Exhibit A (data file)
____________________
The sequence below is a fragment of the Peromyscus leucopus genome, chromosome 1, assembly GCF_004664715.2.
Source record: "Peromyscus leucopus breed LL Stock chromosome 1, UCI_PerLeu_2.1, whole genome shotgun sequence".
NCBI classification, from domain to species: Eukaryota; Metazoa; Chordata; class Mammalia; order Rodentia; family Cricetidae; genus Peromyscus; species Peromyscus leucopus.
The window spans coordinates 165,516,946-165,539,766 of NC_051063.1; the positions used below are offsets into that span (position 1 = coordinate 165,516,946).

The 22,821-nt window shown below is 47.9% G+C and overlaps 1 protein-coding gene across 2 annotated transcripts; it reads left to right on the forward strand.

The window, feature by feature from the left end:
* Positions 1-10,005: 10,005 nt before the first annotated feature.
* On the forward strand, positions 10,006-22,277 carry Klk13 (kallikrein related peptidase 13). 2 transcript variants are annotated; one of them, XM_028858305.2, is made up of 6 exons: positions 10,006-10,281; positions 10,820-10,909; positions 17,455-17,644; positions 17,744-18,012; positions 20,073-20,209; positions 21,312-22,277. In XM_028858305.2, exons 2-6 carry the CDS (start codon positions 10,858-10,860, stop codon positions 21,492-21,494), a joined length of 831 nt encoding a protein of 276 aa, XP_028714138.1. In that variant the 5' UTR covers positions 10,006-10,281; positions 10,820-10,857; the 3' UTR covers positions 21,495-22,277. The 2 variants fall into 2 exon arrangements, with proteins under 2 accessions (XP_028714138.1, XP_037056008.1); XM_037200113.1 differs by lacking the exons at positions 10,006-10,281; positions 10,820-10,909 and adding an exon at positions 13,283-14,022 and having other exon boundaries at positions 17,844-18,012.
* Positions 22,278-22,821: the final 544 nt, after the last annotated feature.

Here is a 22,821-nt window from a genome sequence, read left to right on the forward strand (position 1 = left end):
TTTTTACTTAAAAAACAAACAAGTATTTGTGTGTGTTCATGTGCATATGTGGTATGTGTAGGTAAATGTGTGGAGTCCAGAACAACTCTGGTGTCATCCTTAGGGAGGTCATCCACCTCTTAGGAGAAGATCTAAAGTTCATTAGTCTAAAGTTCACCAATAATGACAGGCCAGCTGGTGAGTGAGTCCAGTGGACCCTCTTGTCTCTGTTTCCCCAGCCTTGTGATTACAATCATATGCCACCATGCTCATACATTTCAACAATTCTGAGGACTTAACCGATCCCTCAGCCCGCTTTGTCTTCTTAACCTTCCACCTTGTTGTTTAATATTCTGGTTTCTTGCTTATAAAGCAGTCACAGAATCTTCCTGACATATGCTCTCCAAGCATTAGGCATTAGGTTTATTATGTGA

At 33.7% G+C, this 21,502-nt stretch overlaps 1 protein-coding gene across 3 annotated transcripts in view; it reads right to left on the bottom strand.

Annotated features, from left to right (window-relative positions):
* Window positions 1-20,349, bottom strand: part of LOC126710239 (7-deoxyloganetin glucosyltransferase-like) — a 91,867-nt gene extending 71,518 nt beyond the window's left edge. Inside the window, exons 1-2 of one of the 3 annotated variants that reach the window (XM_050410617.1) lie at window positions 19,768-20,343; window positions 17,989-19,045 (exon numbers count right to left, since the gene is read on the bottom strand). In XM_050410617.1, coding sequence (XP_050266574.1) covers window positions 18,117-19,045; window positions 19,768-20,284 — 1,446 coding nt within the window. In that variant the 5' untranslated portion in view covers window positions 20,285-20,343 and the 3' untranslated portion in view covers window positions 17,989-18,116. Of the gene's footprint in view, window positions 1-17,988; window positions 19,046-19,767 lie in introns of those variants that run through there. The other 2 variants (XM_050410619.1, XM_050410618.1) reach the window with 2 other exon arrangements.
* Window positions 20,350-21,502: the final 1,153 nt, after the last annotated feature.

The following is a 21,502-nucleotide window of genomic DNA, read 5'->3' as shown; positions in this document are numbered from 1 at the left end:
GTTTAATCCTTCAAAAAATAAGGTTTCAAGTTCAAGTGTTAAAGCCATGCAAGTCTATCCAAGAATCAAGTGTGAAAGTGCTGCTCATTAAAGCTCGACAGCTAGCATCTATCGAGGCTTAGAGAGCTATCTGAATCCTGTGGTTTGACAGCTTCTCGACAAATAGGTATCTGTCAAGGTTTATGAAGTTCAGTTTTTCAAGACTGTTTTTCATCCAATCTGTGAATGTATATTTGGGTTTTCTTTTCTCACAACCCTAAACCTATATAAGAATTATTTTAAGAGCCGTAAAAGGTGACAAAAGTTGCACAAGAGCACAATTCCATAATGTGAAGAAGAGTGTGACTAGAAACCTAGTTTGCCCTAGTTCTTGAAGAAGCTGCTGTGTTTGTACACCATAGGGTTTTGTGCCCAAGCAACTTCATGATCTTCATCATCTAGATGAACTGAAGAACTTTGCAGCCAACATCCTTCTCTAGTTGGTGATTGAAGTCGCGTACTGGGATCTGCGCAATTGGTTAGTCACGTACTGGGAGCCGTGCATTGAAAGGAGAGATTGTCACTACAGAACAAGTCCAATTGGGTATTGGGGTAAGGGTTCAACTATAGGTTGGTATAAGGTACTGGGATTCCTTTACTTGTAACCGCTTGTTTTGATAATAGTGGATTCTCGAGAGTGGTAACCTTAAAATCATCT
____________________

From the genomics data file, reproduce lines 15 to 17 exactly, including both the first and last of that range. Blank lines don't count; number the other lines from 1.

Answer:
* Window positions 20,350-21,502: the final 1,153 nt, after the last annotated feature.

The following is a 21,502-nucleotide window of genomic DNA, read 5'->3' as shown; positions in this document are numbered from 1 at the left end:
GTTTAATCCTTCAAAAAATAAGGTTTCAAGTTCAAGTGTTAAAGCCATGCAAGTCTATCCAAGAATCAAGTGTGAAAGTGCTGCTCATTAAAGCTCGACAGCTAGCATCTATCGAGGCTTAGAGAGCTATCTGAATCCTGTGGTTTGACAGCTTCTCGACAAATAGGTATCTGTCAAGGTTTATGAAGTTCAGTTTTTCAAGACTGTTTTTCATCCAATCTGTGAATGTATATTTGGGTTTTCTTTTCTCACAACCCTAAACCTATATAAGAATTATTTTAAGAGCCGTAAAAGGTGACAAAAGTTGCACAAGAGCACAATTCCATAATGTGAAGAAGAGTGTGACTAGAAACCTAGTTTGCCCTAGTTCTTGAAGAAGCTGCTGTGTTTGTACACCATAGGGTTTTGTGCCCAAGCAACTTCATGATCTTCATCATCTAGATGAACTGAAGAACTTTGCAGCCAACATCCTTCTCTAGTTGGTGATTGAAGTCGCGTACTGGGATCTGCGCAATTGGTTAGTCACGTACTGGGAGCCGTGCATTGAAAGGAGAGATTGTCACTACAGAACAAGTCCAATTGGGTATTGGGGTAAGGGTTCAACTATAGGTTGGTATAAGGTACTGGGATTCCTTTACTTGTAACCGCTTGTTTTGATAATAGTGGATTCTCGAGAGTGGTAACCTTAAAATCATCT